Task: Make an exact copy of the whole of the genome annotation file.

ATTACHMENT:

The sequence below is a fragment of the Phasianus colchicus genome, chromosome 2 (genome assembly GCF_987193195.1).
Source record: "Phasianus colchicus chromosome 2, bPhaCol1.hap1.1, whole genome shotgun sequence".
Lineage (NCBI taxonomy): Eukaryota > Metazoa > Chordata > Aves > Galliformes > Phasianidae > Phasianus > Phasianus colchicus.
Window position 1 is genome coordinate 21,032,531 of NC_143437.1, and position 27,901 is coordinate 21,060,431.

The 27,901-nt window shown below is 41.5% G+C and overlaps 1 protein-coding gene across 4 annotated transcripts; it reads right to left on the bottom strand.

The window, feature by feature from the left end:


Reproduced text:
The sequence below is a fragment of the Phasianus colchicus genome, chromosome 2 (genome assembly GCF_987193195.1).
Source record: "Phasianus colchicus chromosome 2, bPhaCol1.hap1.1, whole genome shotgun sequence".
Lineage (NCBI taxonomy): Eukaryota > Metazoa > Chordata > Aves > Galliformes > Phasianidae > Phasianus > Phasianus colchicus.
Window position 1 is genome coordinate 21,032,531 of NC_143437.1, and position 27,901 is coordinate 21,060,431.

The 27,901-nt window shown below is 41.5% G+C and overlaps 1 protein-coding gene across 4 annotated transcripts; it reads right to left on the bottom strand.

The window, feature by feature from the left end: